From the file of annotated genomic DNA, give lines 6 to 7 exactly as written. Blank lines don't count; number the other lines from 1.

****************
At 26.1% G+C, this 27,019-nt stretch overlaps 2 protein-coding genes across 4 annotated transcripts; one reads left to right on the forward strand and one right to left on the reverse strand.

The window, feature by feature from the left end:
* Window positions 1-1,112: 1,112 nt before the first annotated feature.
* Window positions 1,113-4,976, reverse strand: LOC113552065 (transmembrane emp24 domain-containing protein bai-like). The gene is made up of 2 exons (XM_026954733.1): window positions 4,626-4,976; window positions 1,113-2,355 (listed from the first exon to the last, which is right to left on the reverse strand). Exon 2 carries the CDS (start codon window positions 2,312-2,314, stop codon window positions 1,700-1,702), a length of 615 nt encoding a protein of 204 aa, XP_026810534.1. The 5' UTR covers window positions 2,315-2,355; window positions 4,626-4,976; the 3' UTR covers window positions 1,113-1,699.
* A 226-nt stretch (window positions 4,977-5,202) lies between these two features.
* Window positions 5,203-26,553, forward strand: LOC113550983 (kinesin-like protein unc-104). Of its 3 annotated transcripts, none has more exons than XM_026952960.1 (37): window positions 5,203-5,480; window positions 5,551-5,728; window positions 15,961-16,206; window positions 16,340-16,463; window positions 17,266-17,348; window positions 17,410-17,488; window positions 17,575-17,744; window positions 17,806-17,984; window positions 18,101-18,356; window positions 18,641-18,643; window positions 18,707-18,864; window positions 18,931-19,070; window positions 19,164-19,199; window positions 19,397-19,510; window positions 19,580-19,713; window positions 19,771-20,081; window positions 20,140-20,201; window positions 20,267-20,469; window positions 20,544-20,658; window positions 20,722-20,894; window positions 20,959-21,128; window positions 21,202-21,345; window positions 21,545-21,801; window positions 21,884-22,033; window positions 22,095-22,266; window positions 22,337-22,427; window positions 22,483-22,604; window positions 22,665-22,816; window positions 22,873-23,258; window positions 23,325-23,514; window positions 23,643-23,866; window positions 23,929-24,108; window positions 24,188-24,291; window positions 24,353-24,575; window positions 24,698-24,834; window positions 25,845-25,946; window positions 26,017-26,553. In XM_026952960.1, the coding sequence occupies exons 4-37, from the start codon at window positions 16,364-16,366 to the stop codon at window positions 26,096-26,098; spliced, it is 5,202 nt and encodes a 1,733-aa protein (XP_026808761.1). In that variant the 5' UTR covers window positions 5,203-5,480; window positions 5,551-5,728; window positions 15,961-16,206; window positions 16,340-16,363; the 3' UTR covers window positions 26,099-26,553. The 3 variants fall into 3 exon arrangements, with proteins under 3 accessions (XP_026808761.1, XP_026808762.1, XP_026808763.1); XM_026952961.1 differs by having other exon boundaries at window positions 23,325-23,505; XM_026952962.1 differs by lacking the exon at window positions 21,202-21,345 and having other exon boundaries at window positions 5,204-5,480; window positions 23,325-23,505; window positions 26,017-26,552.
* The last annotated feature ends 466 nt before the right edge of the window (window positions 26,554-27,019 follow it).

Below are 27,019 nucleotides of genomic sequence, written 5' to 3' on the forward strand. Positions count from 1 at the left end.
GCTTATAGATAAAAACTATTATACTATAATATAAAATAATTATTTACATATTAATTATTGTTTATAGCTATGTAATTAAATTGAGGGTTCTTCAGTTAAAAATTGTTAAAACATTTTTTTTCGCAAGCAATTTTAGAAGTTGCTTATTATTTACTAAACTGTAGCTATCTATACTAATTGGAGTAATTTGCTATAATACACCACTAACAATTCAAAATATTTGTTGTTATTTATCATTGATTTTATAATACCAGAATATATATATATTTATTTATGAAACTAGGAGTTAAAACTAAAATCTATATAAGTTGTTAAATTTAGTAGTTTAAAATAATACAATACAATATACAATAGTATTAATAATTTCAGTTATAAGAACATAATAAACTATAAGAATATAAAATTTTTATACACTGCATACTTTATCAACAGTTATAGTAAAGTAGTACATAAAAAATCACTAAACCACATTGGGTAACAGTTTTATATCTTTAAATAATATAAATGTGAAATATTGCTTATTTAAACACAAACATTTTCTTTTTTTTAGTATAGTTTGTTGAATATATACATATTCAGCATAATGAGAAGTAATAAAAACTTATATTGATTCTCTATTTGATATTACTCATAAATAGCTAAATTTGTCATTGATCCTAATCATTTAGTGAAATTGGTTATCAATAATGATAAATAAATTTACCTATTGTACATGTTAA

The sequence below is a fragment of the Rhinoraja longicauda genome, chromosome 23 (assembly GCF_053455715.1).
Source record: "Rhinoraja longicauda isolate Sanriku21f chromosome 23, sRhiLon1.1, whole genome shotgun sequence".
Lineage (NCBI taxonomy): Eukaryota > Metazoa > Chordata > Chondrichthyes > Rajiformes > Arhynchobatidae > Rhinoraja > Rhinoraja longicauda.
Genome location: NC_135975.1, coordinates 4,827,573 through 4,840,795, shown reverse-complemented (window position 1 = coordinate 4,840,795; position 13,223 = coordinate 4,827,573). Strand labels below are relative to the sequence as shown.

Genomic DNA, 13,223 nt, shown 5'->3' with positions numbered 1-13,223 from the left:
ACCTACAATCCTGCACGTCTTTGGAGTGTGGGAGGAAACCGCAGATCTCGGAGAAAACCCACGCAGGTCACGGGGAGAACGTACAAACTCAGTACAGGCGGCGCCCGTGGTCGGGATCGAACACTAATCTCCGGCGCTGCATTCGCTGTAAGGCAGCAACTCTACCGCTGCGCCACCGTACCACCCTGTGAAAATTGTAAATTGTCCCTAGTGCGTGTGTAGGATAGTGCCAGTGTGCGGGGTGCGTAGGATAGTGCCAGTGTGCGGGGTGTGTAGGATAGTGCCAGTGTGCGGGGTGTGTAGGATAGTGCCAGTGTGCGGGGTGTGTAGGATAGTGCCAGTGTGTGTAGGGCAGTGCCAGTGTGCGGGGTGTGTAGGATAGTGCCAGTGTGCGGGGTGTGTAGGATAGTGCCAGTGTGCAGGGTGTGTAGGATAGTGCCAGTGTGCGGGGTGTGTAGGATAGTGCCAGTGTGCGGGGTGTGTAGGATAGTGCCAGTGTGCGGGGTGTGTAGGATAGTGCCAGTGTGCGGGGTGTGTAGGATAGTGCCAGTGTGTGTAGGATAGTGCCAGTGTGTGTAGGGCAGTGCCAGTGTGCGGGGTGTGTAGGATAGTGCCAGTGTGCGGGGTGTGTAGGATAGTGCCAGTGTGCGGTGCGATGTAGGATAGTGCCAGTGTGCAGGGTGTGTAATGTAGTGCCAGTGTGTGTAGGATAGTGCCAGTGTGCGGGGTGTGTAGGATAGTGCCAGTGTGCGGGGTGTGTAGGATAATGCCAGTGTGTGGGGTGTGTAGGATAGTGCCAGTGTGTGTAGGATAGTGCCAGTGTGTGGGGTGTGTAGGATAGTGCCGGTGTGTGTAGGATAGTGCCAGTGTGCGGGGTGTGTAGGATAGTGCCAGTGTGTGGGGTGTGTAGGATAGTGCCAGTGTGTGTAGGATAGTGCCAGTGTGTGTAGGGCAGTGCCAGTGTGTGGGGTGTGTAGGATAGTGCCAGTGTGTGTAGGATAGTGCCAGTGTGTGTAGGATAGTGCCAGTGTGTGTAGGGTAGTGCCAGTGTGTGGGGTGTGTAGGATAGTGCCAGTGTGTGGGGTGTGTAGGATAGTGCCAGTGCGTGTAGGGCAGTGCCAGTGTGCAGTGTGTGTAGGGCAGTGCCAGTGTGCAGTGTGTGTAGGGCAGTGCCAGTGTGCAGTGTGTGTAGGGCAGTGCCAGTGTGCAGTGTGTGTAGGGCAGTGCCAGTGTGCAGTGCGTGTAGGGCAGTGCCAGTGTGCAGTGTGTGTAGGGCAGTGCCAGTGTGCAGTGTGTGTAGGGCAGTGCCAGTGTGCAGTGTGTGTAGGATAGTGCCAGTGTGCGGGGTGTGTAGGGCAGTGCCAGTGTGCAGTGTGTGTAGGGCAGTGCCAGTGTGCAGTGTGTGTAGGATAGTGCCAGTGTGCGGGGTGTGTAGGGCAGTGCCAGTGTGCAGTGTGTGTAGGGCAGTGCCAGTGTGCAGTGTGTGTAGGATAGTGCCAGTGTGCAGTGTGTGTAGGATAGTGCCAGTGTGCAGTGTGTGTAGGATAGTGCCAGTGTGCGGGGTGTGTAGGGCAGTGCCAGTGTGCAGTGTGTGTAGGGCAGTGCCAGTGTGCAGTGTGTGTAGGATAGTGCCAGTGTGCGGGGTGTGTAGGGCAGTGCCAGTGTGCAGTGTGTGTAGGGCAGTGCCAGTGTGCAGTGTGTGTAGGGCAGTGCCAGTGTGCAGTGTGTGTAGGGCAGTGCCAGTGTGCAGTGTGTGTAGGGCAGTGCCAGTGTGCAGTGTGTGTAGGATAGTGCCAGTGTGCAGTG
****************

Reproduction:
* Window positions 5,203-26,553, forward strand: LOC113550983 (kinesin-like protein unc-104). Of its 3 annotated transcripts, none has more exons than XM_026952960.1 (37): window positions 5,203-5,480; window positions 5,551-5,728; window positions 15,961-16,206; window positions 16,340-16,463; window positions 17,266-17,348; window positions 17,410-17,488; window positions 17,575-17,744; window positions 17,806-17,984; window positions 18,101-18,356; window positions 18,641-18,643; window positions 18,707-18,864; window positions 18,931-19,070; window positions 19,164-19,199; window positions 19,397-19,510; window positions 19,580-19,713; window positions 19,771-20,081; window positions 20,140-20,201; window positions 20,267-20,469; window positions 20,544-20,658; window positions 20,722-20,894; window positions 20,959-21,128; window positions 21,202-21,345; window positions 21,545-21,801; window positions 21,884-22,033; window positions 22,095-22,266; window positions 22,337-22,427; window positions 22,483-22,604; window positions 22,665-22,816; window positions 22,873-23,258; window positions 23,325-23,514; window positions 23,643-23,866; window positions 23,929-24,108; window positions 24,188-24,291; window positions 24,353-24,575; window positions 24,698-24,834; window positions 25,845-25,946; window positions 26,017-26,553. In XM_026952960.1, the coding sequence occupies exons 4-37, from the start codon at window positions 16,364-16,366 to the stop codon at window positions 26,096-26,098; spliced, it is 5,202 nt and encodes a 1,733-aa protein (XP_026808761.1). In that variant the 5' UTR covers window positions 5,203-5,480; window positions 5,551-5,728; window positions 15,961-16,206; window positions 16,340-16,363; the 3' UTR covers window positions 26,099-26,553. The 3 variants fall into 3 exon arrangements, with proteins under 3 accessions (XP_026808761.1, XP_026808762.1, XP_026808763.1); XM_026952961.1 differs by having other exon boundaries at window positions 23,325-23,505; XM_026952962.1 differs by lacking the exon at window positions 21,202-21,345 and having other exon boundaries at window positions 5,204-5,480; window positions 23,325-23,505; window positions 26,017-26,552.
* The last annotated feature ends 466 nt before the right edge of the window (window positions 26,554-27,019 follow it).